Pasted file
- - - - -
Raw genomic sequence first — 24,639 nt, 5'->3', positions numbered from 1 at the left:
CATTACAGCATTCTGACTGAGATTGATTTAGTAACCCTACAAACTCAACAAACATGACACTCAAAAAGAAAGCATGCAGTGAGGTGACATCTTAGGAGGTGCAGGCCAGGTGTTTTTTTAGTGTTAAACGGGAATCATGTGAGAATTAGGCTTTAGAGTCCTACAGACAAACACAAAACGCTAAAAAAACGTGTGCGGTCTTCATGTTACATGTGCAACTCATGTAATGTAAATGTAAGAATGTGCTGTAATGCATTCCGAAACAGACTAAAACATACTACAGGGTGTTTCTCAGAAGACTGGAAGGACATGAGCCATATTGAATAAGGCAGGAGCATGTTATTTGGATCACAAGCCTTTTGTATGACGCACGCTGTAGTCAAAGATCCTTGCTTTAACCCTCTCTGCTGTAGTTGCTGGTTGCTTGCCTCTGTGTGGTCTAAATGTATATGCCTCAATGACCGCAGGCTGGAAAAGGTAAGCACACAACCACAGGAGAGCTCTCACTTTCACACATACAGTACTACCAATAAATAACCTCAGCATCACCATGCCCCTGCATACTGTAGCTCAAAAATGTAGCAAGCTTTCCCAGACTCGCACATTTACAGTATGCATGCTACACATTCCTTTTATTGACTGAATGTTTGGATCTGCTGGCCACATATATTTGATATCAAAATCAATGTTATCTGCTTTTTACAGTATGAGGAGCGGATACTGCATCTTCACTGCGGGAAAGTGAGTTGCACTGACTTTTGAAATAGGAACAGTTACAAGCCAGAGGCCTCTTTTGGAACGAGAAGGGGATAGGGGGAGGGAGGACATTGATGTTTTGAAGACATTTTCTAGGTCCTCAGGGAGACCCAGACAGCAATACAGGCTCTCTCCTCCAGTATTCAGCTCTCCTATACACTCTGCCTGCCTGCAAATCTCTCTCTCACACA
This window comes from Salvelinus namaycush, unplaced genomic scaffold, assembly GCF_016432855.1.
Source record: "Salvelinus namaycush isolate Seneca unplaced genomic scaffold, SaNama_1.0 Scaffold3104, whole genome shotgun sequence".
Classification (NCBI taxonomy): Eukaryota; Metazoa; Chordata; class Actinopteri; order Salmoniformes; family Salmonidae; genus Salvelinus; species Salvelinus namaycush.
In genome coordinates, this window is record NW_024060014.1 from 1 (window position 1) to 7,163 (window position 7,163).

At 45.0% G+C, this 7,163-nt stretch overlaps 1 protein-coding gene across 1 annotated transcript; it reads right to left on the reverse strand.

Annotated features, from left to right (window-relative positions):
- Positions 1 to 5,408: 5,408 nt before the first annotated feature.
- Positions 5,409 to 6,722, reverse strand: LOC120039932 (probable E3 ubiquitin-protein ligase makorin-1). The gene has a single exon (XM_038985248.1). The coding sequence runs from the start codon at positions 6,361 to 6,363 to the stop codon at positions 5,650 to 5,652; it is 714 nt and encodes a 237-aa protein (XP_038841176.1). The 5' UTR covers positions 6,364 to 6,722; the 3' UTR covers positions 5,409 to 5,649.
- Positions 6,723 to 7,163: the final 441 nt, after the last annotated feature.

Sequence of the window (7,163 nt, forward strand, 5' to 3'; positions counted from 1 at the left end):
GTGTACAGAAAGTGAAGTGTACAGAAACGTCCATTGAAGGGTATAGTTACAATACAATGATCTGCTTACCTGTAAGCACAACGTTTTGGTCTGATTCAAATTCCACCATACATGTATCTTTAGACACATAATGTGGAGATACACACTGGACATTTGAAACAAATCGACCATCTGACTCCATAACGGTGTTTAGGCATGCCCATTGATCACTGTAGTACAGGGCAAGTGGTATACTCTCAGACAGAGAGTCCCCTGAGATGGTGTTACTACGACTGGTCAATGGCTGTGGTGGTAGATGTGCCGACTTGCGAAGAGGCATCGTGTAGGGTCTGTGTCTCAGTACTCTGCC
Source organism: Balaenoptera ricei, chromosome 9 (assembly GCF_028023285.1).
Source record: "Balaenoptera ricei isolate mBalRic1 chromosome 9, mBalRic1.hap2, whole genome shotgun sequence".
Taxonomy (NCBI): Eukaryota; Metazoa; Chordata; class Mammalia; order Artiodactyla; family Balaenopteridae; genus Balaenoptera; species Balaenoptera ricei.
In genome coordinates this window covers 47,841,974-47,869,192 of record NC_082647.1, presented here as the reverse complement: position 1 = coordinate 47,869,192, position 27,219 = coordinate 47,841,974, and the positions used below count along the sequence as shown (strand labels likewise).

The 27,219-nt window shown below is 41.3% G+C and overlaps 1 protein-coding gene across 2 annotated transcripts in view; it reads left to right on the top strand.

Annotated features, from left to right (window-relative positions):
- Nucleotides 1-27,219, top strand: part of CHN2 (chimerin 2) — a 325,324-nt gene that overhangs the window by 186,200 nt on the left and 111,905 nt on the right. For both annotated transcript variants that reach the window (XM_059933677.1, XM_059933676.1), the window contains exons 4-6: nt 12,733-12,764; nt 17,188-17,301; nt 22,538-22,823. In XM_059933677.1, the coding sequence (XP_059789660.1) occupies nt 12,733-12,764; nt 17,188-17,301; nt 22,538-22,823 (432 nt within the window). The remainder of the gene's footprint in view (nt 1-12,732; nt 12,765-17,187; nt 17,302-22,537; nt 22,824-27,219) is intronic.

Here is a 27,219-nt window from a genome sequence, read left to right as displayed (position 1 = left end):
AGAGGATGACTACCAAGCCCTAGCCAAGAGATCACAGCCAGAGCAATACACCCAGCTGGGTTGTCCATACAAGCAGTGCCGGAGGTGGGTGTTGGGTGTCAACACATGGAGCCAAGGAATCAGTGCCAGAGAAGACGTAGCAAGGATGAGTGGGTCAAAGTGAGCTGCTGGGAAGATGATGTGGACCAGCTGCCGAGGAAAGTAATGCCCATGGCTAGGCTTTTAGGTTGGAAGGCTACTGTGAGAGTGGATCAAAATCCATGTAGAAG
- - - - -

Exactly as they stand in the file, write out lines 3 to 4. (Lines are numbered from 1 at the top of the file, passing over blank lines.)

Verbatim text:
This window comes from Salvelinus namaycush, unplaced genomic scaffold, assembly GCF_016432855.1.
Source record: "Salvelinus namaycush isolate Seneca unplaced genomic scaffold, SaNama_1.0 Scaffold3104, whole genome shotgun sequence".